Never before has the knowledge been as valuable as today, but neither has it been this uncertain, volatile and potentially sliding into obsolescence as quickly as today. Since all management decision are aimed at future – yesterday and largely today are non-affectable – there is an ever-growing need to assess the decisions made against the potential and interesting futures. Makes all the sense, but our bibliometric study indicates that the bridges of knowledge management and futures researchers are rare, gaining traction but slowly. We propose a model, where the company actively and in interaction with its partners evaluates the relevance of its knowledge portfolio (made of patents, experience, relationships, processes) it has but not only in comparison to the current business environment but also to the potentially upcoming environments. Plural form due to the fact that there always are more than one possible – yet all uncertain – futures to come about.

The most common notion on time-related dynamics is that companies need dynamic capabilities – areas of knowing and competence that can adapt to changing environment. If that adaptation happens as a reaction to changed conditions, the possibility for a competitive advantage has been largely lost. An ideal company possesses “temporal ambidexterity”: It is capable of short-term opportunistic action and mid-term strategic development, but both these scopes of management are supported to and compatible with the longer-term visionary view of the operating environment and the company itself. Coming back to the line with which we started this post (originally by the baseball coaching legend and the grand master of contradictory one-liner Yogi Berra): We would give our right hand for the benefit of being temporally ambidextrous, to be able to play the tunes of today and tomorrow at one go. Would you?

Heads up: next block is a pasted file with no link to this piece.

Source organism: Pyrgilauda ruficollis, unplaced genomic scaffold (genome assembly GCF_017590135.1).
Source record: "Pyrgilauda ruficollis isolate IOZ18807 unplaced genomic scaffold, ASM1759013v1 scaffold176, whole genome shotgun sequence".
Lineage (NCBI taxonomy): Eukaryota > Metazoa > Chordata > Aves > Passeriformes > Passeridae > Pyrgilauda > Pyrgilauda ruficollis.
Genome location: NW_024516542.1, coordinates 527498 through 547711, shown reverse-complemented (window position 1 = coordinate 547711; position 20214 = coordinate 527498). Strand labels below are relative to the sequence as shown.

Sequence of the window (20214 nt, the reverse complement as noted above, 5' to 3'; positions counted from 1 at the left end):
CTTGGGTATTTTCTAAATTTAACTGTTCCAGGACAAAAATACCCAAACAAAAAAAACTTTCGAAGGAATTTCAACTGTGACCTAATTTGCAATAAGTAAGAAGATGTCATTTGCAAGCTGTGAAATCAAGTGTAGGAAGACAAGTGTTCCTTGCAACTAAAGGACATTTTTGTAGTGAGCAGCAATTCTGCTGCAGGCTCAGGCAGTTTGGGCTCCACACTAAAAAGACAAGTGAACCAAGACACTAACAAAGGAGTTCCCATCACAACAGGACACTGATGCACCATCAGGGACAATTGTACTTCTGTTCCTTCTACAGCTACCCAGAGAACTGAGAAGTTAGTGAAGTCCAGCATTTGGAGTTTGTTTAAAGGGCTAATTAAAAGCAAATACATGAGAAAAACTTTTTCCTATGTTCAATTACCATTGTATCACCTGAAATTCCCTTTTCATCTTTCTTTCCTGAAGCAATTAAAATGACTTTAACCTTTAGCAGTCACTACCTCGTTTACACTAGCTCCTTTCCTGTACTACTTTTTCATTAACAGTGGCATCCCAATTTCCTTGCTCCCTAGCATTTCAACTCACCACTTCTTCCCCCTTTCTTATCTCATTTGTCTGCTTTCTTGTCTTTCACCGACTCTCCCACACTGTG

Juha Saukkonen

The author act as the Senior Lecturer of Management in the International Business –program at the JAMK University of Applied Sciences, focusing in teaching and research in Technology Business, Knowledge Management and Futures Foresight

REFERENCES:

Fine, C.H. (1998). Clockspeed Winning Industry Control in the Age of Temporary Advantage. Perseus Books, Reading, MA..

Hammer, M. (2015). What is business process management? In Handbook on business process management 1 (pp. 3-16). Springer, Berlin, Heidelberg.

Powell, W. W., & Snellman, K. (2004). The knowledge economy. Annu. Rev.Sociol., (30), pp. 199-220.

Rowley, J. (2007). The wisdom hierarchy: representations of the DIKW hierarchy. Journal of Information Science, 33, 2, 163-180.

Saukkonen, J. & Kreus, P. (2021). On relationship of futures research and knowledge management.  In the proceedings of the 22nd European Conference on Knowledge Management ECKM2021, 1st-2nd September, 2021. Academic Conferences International Ltd. Reading, UK. pp. 666-673

Zack, M. H. (1999). Developing a knowledge strategy. California management review41(3), 125-145.